Israel Reportedly Strikes Iran Overnight, Tehran Downplays the Attack

On Friday, a commander in Iran's military said Iran's air defense systems fired at a suspicious object over the Iranian city of Isfahan that caused no damage. The Iranian commander's announcement came shortly after Israel reportedly conducted a retaliatory airstrike on Iran, early Friday morning.

Israel appears to have launched a retaliation attack on Iran early Friday morning, nearly a week after the Islamic nation launched a combination of more than 300 missiles and drones against it.

Explosions were reported near the Iranian city of Isfahan, which plays an important role in Iran’s nuclear program, and air defenses were triggered across the country.

However, Iranian officials downplayed the attack and did not directly acknowledge the reports that Israel attacked. Gen. Abdolrahim Mousavi said that “the explosion this morning in the sky of Isfahan was related to the shooting of air defense systems at a suspicious object that did not cause any damage,” according to the Associated Press.

One reporter from Iran’s Tasnim news agency recorded a video of active anti-aircraft gun positions near the region’s “nuclear energy mountain.” He reported hearing gunshots at 4:45 a.m. local time.

At around 4:30 a.m. local time, Dubai-based passenger airlines Emirates and FlyDubai started to divert flights around western Iran, offering no explanation. Iran then grounded commercial flights at Imam Khomeini International Airport and across its western and central regions.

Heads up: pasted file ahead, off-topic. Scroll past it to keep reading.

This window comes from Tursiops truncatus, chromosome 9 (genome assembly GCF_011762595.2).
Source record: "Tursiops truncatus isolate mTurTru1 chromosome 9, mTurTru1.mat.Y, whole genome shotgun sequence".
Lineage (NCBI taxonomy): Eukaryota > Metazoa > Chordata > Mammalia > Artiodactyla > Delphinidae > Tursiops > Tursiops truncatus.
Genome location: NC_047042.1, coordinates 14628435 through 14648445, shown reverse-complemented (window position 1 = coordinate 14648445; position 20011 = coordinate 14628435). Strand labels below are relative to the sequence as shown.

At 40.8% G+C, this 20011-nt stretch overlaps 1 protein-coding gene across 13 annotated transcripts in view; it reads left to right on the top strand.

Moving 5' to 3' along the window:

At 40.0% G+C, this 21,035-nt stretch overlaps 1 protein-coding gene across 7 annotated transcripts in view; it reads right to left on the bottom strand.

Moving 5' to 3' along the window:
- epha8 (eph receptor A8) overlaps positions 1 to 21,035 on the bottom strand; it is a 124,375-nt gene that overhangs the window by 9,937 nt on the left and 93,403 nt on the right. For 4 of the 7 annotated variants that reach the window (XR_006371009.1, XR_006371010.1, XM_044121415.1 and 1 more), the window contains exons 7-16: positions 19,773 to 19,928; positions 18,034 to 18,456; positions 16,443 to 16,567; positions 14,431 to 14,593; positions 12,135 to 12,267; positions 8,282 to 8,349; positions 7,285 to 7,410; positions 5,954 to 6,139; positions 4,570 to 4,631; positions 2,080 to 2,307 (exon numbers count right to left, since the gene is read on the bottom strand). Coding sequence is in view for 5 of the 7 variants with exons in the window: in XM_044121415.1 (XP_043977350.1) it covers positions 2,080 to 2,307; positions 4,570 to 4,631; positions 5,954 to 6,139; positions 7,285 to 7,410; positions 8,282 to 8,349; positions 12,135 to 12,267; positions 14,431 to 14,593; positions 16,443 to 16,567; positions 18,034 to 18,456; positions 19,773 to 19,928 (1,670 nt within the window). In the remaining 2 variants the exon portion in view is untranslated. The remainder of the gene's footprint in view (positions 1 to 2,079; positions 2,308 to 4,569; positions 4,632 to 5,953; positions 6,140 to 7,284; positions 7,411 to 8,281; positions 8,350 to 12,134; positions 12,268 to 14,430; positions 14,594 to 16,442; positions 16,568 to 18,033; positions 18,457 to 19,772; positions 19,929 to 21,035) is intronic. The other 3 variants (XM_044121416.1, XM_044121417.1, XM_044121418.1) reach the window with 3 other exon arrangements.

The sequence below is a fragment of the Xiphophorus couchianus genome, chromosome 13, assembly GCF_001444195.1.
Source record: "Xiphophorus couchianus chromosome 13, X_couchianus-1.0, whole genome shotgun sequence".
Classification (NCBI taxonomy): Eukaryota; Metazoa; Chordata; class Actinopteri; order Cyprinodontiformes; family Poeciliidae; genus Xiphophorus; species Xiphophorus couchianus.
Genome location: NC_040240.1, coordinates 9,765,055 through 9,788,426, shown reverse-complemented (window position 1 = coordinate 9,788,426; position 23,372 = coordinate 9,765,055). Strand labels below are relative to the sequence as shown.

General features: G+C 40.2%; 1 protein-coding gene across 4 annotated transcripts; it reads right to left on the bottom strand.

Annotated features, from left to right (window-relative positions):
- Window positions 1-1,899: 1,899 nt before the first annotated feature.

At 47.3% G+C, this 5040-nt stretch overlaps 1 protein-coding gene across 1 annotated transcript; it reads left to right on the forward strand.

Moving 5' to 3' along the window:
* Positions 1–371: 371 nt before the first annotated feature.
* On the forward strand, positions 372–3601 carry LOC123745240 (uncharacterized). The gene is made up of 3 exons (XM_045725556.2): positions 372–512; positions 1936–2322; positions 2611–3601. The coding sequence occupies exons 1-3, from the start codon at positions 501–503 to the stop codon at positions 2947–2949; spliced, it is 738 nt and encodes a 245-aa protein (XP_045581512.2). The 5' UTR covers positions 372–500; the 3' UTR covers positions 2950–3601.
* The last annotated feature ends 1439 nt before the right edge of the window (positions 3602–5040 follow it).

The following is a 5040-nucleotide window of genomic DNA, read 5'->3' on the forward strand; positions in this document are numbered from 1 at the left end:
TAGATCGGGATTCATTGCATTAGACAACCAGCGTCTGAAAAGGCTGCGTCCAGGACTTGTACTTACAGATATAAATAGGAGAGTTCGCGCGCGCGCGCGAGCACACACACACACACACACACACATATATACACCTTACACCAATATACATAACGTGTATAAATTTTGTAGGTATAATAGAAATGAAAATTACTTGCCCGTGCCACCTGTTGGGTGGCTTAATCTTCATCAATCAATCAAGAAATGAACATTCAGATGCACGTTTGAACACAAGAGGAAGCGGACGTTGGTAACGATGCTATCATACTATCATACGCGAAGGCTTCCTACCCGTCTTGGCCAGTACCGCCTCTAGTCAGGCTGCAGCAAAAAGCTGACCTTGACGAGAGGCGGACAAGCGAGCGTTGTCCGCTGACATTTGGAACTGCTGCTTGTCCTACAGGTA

At the same time, explosions were reported in Iraq, near Baghdad, and Syria.

Syrian military released a statement saying Israel carried out military strikes on an air defense unit in the south, causing damage, according to state-run SANA news agency.

Israel has not confirmed whether it launched an attack. The Epoch Times has contacted Israel’s military for comment.

Several American politicians took the opportunity to reiterate their position. Senator Marco Rubio (R–Fla.), who co-chairs the Senate Committee on Intelligence and is a member of the Senate Committee on Foreign Relations, said on X last night, “Israel has the ability to conduct strikes against targets inside Iran without entering Iranian air space from aircraft over Syrian and Iraqi airspace.”

The alleged Israeli attacks unfold against the backdrop of heightened tensions in the Middle East following Iran’s unprecedented missile-and-drone attack on Israel on April 13.

Blinken Downplays the Attacks

U.S. Secretary of State Antony Blinken also downplayed the attacks during a press conference on April 19 in Capri, Italy, where he met his Group of Seven (G-7) counterparts. He did not directly acknowledge the Israeli strikes against Iran overnight, calling them “reported events.”

“I’m not going to speak to these reported events. All I can say is that for our part and for the entire G-7, our focus has been on de-escalation, on avoiding a larger conflict,” he told reporters when asked about the attacks.